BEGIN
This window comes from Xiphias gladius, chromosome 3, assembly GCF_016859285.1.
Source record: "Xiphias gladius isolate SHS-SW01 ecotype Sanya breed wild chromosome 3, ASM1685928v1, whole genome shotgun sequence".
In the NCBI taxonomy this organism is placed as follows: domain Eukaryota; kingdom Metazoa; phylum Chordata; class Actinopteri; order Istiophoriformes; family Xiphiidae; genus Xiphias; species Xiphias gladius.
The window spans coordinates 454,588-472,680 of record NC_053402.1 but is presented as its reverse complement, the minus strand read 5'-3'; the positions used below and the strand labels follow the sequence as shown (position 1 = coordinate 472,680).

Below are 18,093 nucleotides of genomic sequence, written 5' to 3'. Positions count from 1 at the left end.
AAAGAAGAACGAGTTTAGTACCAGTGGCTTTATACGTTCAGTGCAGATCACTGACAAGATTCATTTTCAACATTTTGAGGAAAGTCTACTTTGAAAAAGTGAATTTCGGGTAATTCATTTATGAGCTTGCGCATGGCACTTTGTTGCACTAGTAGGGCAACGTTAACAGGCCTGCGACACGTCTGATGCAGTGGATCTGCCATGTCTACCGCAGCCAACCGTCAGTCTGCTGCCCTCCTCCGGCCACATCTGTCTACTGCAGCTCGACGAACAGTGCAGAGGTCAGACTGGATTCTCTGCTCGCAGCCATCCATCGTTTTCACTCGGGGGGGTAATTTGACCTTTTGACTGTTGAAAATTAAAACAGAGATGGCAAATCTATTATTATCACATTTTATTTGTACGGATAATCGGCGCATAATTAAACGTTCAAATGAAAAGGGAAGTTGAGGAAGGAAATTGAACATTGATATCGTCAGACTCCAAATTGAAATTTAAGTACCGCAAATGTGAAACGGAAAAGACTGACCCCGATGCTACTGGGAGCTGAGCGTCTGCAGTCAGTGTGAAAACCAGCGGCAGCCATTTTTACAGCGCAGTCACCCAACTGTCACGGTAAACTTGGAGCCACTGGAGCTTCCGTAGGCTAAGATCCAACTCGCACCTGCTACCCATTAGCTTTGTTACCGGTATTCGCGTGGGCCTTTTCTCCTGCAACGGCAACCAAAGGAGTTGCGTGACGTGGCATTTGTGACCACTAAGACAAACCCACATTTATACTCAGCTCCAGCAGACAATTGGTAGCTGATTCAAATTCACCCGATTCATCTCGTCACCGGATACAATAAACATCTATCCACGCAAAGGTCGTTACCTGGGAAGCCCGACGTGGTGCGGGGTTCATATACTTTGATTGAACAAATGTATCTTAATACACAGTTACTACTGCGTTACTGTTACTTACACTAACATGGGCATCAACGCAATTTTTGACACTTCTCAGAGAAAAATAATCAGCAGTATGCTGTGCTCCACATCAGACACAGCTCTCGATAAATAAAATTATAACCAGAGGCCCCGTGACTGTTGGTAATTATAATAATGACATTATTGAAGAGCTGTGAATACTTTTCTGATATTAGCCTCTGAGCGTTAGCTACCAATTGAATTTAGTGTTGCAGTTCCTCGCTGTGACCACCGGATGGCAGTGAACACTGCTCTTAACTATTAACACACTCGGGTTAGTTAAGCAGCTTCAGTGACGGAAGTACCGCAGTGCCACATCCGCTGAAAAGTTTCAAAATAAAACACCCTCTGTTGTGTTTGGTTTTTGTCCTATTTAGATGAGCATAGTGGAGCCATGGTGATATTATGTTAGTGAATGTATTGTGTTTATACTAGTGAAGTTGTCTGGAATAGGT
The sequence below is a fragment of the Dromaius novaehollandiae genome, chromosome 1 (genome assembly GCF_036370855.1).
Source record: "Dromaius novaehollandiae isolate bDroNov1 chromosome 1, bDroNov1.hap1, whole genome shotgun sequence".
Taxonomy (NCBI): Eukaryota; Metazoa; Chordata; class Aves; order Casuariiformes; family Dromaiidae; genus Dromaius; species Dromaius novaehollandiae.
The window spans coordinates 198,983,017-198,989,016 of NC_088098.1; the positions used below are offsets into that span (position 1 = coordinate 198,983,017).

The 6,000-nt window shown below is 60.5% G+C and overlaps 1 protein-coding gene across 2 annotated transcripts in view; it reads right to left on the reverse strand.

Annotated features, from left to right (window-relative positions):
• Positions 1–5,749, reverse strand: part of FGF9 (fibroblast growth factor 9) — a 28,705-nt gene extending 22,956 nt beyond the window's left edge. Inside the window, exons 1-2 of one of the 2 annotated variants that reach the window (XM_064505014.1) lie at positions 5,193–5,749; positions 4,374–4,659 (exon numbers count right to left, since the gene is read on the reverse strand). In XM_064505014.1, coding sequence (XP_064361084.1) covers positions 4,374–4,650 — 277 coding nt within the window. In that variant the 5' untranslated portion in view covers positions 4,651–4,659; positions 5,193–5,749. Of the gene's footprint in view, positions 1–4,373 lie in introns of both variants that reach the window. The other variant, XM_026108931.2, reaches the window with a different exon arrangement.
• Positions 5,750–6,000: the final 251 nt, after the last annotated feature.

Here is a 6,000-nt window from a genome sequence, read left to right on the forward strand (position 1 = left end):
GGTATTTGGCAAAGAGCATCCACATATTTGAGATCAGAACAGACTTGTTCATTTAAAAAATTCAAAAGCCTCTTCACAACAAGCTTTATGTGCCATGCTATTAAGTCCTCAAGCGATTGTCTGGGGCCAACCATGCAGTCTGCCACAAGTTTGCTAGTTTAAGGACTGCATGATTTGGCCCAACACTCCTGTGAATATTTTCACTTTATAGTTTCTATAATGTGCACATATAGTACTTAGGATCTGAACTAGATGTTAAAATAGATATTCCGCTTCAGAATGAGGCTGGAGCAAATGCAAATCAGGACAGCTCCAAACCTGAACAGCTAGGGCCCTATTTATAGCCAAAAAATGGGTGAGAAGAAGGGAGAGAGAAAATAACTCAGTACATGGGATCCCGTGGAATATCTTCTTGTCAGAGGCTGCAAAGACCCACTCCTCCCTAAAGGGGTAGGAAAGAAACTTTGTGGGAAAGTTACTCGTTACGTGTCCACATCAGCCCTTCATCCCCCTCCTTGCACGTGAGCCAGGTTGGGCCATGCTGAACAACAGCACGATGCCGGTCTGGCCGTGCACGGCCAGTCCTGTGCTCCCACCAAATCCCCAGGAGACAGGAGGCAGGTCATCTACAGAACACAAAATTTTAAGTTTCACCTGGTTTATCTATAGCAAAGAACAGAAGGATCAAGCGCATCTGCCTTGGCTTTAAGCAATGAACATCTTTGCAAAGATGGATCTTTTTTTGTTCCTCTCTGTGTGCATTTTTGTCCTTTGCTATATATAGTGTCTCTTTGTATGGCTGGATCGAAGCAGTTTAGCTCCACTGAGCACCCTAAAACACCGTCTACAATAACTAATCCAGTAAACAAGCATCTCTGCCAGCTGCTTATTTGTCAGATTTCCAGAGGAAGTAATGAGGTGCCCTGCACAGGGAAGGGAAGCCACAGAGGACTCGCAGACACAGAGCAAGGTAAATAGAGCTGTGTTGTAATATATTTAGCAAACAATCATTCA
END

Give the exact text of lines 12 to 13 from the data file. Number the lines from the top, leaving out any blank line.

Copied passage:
Annotated features, from left to right (window-relative positions):
• Positions 1–5,749, reverse strand: part of FGF9 (fibroblast growth factor 9) — a 28,705-nt gene extending 22,956 nt beyond the window's left edge. Inside the window, exons 1-2 of one of the 2 annotated variants that reach the window (XM_064505014.1) lie at positions 5,193–5,749; positions 4,374–4,659 (exon numbers count right to left, since the gene is read on the reverse strand). In XM_064505014.1, coding sequence (XP_064361084.1) covers positions 4,374–4,650 — 277 coding nt within the window. In that variant the 5' untranslated portion in view covers positions 4,651–4,659; positions 5,193–5,749. Of the gene's footprint in view, positions 1–4,373 lie in introns of both variants that reach the window. The other variant, XM_026108931.2, reaches the window with a different exon arrangement.